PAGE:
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regex help #36402 15/07/03 04:04 AM
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what does the //o modifier and //c ?
and what does the m' and m!word! and m{word} ?


Re: regex help #36403 15/07/03 07:07 AM
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and m"word"

Re: regex help #36404 15/07/03 09:09 AM
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/o and /c do not seem to do anything in PCRE. man.txt says nothing about them and I've never heard of them either.

When m is used as the very first character in a pattern, it defines the "quotes". Quotes are the characters that enclose the actual pattern, ie they are not used themselves in the matching process. For example the familiar /.../ are quotes: $regex(abc,/abc/). This regex can also be written like $regex(abc,abc). By default, the quote is the "/" character; the closing quote is the last "/" used. What m does is allow you to define your own character as quote. Fex:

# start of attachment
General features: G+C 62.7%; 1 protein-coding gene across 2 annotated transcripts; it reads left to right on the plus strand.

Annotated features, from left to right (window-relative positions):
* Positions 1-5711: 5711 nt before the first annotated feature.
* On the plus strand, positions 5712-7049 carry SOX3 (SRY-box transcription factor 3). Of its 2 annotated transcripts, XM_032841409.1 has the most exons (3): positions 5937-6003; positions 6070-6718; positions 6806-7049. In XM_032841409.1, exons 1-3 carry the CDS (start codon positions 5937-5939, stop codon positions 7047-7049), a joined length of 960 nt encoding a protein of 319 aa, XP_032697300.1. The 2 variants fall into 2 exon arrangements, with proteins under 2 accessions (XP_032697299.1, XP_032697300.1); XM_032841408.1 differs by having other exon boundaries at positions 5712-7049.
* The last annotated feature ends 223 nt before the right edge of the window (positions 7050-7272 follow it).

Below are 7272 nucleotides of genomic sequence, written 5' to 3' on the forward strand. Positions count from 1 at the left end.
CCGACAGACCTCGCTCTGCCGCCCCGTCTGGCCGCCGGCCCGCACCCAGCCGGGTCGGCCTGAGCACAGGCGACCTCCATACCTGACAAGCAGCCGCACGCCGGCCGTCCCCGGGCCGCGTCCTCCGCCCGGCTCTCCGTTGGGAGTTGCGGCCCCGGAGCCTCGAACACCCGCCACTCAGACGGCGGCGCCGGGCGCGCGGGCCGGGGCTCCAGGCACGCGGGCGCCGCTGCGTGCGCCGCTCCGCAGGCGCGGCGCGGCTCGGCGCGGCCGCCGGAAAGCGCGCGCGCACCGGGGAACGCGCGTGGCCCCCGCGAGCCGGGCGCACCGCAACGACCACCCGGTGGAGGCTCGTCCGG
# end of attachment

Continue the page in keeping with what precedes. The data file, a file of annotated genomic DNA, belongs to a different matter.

$regex(abc,mzabcz) is equivalent to $regex(abc,/abc/) : "m" makes "z" the quote character.
$regex(ABC,mzabczi) is equivalent to $regex(ABC,/abc/i). You can see from the coloured parts that modifiers/options can be used normally when a different quote is specified.

m{word} matches "word}". m makes "{" the quote. "}" has no special meaning here, so m{word} is actually a quoted pattern that is missing the closing quote.


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Re: regex help #36405 15/07/03 09:51 AM
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oh, thanks
so if i want to match "m" and it's in the begin i need to use \m ??

Re: regex help #36406 15/07/03 10:04 AM
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No, just make it a habit to use the default quotes ( "/" ) around the pattern: /m/


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Re: regex help #36407 15/07/03 10:29 AM
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uh.. yes, but why can't i use \m ??

Re: regex help #36408 15/07/03 10:46 AM